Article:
July 13, 2021
Will Stafford, CHS Washington representative, provides an update on the Growing Climate Solutions Act and what it could mean for agriculture.
The Growing Climate Solutions Act has passed the Senate and is moving to the House of Representatives. If passed, it would instruct the USDA to set up a greenhouse gas technical assistance provider and a third-party verifier certification program to help farmers and ranchers participate in carbon credit trading markets.
“These programs would provide a USDA stamp of approval for qualified providers of technical assistance and verifiers that help landowners adopt voluntary carbon sequestration practices,” says Will Stafford, CHS Washington representative. “In turn, the practices would allow them to earn carbon credits, which could then be sold into carbon markets.”
Growing support for the bill
The Growing Climate Solutions Act recently passed in the Senate by a vote of 92 to 8, says Stafford, adding that it received bipartisan support – “at a level we don’t often see for standalone legislation these days.”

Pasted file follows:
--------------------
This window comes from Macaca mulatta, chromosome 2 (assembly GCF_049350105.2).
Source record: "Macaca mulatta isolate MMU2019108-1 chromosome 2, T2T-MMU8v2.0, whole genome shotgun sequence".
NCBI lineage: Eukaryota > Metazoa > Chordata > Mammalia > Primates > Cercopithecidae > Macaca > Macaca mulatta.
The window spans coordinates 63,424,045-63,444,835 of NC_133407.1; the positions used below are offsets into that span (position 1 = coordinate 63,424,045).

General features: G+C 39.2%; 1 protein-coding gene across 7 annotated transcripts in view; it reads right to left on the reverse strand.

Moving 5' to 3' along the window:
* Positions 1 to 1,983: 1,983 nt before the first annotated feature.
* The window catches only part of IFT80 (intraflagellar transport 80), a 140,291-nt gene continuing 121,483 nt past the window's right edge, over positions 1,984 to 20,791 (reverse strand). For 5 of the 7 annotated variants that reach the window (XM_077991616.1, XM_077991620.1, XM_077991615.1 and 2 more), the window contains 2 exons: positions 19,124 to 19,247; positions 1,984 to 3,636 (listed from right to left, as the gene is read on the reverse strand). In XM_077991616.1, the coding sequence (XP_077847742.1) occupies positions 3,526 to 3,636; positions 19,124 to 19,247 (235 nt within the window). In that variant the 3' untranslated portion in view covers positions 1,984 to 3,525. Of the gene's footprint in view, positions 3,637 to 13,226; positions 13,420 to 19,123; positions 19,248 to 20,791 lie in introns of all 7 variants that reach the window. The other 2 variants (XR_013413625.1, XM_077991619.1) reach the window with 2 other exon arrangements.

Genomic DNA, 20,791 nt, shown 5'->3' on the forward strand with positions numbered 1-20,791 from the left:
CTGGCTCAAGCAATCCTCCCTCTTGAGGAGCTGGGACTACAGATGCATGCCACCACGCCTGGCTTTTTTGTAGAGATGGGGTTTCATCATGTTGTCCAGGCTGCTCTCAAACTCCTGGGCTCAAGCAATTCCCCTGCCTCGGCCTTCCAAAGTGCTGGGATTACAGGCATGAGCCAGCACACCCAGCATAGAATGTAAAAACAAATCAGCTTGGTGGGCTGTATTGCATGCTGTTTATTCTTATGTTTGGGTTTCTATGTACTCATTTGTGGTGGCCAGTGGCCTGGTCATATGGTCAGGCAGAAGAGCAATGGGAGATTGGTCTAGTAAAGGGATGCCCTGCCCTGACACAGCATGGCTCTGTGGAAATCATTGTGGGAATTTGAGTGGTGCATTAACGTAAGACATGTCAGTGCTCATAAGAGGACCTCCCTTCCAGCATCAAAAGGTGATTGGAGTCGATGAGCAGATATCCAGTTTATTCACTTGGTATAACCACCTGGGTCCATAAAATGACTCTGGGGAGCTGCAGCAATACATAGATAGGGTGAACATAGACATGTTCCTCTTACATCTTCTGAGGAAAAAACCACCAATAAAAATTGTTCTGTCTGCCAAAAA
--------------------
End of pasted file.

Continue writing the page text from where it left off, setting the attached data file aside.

At its passage, the Growing Climate Solutions Act had almost half the Senate signing on as cosponsors, Stafford notes, including Sen. John Boozman, the ranking Republican on the Senate Agriculture Committee.
“In the House, there’s been companion legislation introduced by Rep. Abigail Spanberger from Virginia and Rep. Don Bacon from Nebraska,” says Stafford. “The bill has support from many advocacy groups, including the National Council of Farmer Cooperatives, which includes CHS as a member. CHS supports the bill as well.”
Regarding how the bill may fare in the House, Rep. David Scott of Georgia, chairman of the House Agriculture Committee, is “keeping his cards close to his vest,” says Stafford.
Stafford says the legislation introduced in the House mirrors the Senate bill, but changes could be made as the Growing Climate Solutions Act goes through the House. “Right now, the biggest potential obstacles may come from the more progressive wing of the Democratic party possibly wanting to see more progressive climate priorities included in the bill,” says Stafford, adding that pressure could have an adverse effect on the Republican support the legislation currently has.